To: Ambassador Paul Cellucci, Embassy of the United States of America, 490 Sussex Dr., Ottawa, Ont.
DEAR MR. AMBASSADOR:
Your recent remarks about Canada's policy with respect to Iraq were inaccurate, inappropriate and offensive. Prime Minister Chretien is maintaining a delicate balance between U.S. pressure and Canadian opinion - a familiar position for Canadian prime ministers - and he will not tell you to go pound sand. But someone should.
Fundamentally, you argue that the United States would instantly come to the aid of Canada in an emergency, and Canada should therefore participate in your ill-advised attack on Iraq.
"There is no security threat to Canada that the United States would not be ready, willing and able to help with," you are quoted as saying. "There would be no debate. There would be no hesitation. We would be there for Canada, part of our family."
Codswallop. And that's being diplomatic.
The primary threat to Canadian security has always been the United States. A monument in Quebec honours my earliest Canadian ancestor for repelling an invasion from your home state of Massachusetts in 1690. The very first instance of military co-operation among the 13 colonies occurred in 1745 under the leadership of James Shirley, your predecessor as governor of Massachusetts, whose army invaded Nova Scotia and captured the Fortress of Louisbourg.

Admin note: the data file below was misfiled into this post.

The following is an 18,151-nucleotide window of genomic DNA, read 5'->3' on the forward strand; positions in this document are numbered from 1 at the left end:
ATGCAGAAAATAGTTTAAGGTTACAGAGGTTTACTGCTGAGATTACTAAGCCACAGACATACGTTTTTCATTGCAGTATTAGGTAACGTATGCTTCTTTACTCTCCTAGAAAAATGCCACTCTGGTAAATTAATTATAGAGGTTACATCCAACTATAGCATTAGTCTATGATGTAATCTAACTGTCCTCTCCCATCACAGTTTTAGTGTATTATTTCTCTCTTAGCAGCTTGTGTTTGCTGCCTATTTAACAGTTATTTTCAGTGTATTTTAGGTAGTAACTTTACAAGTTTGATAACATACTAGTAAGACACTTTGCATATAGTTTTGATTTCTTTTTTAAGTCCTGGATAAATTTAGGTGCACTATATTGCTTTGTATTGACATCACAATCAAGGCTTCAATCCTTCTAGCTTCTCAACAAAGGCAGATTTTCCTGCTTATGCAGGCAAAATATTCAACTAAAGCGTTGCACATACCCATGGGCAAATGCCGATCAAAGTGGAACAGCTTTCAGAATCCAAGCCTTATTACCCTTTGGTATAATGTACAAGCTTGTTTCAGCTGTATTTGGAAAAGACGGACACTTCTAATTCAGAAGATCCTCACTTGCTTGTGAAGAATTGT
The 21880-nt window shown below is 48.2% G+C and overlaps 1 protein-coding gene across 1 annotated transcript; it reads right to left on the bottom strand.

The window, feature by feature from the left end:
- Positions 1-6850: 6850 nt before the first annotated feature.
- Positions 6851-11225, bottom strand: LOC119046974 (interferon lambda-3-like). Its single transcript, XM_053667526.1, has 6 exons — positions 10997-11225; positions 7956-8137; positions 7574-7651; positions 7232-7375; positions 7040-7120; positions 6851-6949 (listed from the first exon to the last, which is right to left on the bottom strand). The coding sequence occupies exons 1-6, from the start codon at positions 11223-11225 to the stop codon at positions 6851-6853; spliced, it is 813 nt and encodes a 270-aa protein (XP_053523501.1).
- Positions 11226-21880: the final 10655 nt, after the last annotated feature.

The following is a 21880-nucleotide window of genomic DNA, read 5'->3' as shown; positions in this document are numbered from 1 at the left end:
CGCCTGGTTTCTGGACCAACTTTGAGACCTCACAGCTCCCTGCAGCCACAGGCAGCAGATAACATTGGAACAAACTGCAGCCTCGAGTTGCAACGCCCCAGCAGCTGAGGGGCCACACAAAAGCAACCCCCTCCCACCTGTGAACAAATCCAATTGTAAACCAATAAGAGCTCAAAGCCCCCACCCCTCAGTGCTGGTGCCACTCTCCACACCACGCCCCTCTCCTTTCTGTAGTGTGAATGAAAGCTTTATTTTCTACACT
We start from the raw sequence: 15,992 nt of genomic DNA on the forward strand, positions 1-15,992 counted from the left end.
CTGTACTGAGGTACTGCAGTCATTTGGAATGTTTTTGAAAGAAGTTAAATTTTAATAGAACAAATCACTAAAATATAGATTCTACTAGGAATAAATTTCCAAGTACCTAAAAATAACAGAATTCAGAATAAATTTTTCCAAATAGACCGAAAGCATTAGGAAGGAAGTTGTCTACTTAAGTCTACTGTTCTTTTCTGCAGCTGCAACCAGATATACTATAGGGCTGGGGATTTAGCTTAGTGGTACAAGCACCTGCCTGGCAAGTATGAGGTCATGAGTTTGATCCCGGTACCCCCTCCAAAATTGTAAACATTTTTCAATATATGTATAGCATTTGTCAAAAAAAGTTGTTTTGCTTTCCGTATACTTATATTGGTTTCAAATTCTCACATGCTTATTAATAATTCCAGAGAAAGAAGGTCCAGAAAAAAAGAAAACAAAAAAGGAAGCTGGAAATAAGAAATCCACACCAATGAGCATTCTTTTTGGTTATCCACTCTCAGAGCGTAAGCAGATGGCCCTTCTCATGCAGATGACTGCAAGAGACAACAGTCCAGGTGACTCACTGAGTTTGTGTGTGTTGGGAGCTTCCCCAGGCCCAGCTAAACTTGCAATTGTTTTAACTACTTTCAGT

Thirty years later, during the American Revolution, your privateers sacked our ports. We were at war once more in 1812-15. The birth of Canada in 1867 was prompted by fears of a U.S. invasion. That's why our railroad runs along the Gulf of St. Lawrence, far from the U.S. border.
Do you remember manifest destiny, the 1840s U.S. doctrine which held that your country had a God-given mission to rule all of North America? Do you remember "Fifty-four-forty or fight," the slogan that rallied Americans to threaten an invasion in 1902 over the Alaska boundary? Yours is the only country that has ever invaded ours, and it would do so again in a wink if it thought its interests here were seriously threatened.